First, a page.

To create a better user experience, we also needed to account for the failure modes of our technologies and develop alternate solutions. To that end, we created the WorldTracker API, an umbrella interface that combines SLAM with other tracking algorithms to “place things in the world.” The current version of World Tracker transitions between SLAM and a gyroscope-enhanced image-based tracker to place things in the world, when SLAM is not confident about its location.
Having built these basic tools, it was time to work with an artist to help us learn new techniques of making AR feel authentic and part of everyday life. We invited Heather Day to the Menlo Park campus, where her artwork would be virtually installed. Any time she poured paint, made a brush stroke, drew a pattern, or made any other type of mark, the AML team captured those movements on camera and added them to a digital library.
The AML team worked with Heather to determine which images should be given to the animators, and what movements they should make in the living, breathing AR installation. Within two weeks, they built technology that would recognize the specific location for the art and analyze the scene geometry that made Heather’s virtual installation stick to real surfaces.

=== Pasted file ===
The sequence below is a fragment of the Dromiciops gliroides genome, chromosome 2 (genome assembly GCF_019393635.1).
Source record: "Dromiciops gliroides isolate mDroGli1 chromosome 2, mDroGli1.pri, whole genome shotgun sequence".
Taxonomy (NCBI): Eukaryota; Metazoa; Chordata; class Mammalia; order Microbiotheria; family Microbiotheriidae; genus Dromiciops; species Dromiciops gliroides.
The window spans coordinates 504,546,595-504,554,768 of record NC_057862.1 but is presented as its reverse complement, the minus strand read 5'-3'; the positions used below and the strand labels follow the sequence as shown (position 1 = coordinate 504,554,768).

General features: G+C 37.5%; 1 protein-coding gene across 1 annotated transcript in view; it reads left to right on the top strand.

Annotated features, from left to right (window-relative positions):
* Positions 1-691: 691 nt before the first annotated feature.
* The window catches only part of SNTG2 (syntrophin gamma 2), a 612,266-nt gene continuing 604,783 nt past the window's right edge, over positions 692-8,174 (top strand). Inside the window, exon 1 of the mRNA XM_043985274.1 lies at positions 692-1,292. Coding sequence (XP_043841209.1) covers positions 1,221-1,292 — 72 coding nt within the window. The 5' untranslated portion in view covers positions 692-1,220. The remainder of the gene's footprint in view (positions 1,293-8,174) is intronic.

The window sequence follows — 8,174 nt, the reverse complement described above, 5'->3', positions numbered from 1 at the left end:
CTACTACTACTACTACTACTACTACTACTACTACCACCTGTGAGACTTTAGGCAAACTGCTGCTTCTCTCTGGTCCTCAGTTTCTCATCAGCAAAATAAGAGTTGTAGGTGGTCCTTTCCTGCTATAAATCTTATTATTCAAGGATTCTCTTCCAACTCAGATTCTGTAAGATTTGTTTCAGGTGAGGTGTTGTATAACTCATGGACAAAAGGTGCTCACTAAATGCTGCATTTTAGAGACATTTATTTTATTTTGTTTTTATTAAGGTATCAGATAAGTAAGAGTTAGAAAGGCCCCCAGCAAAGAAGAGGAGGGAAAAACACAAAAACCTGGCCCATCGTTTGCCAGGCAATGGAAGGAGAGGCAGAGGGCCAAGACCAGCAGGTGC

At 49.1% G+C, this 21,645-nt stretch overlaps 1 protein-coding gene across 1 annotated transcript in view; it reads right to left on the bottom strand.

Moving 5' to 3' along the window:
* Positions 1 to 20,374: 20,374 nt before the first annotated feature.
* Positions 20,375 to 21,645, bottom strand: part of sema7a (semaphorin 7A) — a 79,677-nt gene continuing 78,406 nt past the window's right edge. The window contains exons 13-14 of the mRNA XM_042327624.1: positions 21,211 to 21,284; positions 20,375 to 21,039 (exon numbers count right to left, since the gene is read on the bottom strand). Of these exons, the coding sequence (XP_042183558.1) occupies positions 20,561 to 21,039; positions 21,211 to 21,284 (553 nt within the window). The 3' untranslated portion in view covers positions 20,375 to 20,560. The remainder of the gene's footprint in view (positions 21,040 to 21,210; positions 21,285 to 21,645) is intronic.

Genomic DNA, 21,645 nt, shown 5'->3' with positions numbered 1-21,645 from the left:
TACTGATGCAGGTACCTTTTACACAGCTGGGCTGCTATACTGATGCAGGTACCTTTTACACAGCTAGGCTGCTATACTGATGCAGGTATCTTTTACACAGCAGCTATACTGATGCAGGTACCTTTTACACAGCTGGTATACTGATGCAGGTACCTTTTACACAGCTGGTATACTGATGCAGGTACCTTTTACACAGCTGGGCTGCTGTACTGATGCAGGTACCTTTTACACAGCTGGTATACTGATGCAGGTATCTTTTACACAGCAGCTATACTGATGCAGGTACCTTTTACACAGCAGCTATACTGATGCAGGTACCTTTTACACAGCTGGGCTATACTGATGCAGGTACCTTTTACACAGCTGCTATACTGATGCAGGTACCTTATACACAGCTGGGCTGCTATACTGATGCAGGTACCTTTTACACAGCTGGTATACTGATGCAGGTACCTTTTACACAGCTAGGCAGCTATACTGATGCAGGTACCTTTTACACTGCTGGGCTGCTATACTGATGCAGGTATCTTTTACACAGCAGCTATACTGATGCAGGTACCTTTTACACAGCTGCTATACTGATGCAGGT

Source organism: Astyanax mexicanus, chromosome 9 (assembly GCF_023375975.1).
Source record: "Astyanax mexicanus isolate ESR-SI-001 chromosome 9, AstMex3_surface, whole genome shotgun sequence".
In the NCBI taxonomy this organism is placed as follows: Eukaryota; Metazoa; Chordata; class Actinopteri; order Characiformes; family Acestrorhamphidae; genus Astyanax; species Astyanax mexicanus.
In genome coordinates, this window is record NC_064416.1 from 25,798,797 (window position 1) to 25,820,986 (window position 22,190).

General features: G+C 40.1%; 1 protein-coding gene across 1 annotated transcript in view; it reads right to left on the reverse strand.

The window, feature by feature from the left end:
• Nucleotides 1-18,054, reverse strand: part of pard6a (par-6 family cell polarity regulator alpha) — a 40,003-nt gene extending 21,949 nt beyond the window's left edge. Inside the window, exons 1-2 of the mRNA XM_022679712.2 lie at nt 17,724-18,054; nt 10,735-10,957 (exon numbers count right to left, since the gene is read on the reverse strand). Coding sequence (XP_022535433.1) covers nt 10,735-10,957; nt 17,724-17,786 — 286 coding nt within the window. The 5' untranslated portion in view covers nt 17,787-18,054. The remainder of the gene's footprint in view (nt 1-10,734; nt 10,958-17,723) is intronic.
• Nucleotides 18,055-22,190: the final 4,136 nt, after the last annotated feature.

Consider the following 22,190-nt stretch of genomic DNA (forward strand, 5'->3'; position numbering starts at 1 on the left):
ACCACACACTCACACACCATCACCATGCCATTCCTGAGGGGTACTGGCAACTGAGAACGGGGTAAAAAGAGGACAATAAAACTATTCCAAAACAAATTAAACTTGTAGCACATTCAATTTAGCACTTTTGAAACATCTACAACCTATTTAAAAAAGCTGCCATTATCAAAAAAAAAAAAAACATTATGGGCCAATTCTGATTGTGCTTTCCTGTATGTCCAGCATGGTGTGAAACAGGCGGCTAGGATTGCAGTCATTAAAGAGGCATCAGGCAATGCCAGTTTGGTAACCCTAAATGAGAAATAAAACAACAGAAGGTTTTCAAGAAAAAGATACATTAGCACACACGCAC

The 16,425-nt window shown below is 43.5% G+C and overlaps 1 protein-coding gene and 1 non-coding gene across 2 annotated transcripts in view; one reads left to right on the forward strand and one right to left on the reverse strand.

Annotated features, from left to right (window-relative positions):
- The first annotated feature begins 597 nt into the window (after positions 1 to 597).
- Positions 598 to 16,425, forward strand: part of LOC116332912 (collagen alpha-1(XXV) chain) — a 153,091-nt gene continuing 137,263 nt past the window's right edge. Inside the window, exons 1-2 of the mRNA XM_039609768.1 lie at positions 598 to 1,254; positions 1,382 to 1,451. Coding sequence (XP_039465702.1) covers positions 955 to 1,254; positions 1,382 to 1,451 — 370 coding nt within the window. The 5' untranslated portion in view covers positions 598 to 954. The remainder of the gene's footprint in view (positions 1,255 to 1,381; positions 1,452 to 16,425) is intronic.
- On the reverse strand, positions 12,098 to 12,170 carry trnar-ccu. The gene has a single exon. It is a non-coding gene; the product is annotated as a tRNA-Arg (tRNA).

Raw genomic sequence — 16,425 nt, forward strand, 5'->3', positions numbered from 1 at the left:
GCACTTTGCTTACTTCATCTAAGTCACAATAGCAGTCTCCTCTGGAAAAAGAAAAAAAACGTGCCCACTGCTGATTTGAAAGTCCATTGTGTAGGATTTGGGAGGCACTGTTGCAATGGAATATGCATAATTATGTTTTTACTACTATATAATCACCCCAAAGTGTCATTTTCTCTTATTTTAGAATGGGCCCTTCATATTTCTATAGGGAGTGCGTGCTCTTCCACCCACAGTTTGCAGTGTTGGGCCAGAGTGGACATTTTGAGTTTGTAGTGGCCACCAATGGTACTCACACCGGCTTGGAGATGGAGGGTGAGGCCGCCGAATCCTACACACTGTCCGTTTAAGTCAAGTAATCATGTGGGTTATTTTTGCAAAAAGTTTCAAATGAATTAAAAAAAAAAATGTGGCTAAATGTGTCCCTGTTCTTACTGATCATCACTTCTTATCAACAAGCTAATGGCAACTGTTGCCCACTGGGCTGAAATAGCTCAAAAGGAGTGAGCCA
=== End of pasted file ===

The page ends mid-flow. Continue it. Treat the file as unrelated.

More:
At our F8 developer conference this year, the audience saw Heather’s art come to life with rhythm as it flowed off the walls and onto the ground like a waterfall. Through SLAM technology, and her creative expertise, we erased the boundaries between virtual and real—between science and art—and in the process gave a glimpse into how technology and art can be intertwined. This is our vision of enriching everyday life with the possibilities of the virtual, digital ecosphere.
AR gives us endless ways to engage with and experience the world. While we’ve come incredibly far in improving AR technology, there’s more to do. Our next step is to create even more geolocated and persistent experiences, like what we built for Heather’s AR installation in Menlo Park. Further ahead, we’re exploring how to combine the power of deep neural networks and Caffe2 to create more complete SLAM maps, handle dynamic objects, add semantic information, and create persistent AR experiences deeply integrated with the Facebook ecosystem. We’re excited to dive deeper into these concepts and will keep you updated on our progress.
Tech Lead Manager, Facebook
Agency Partner, Facebook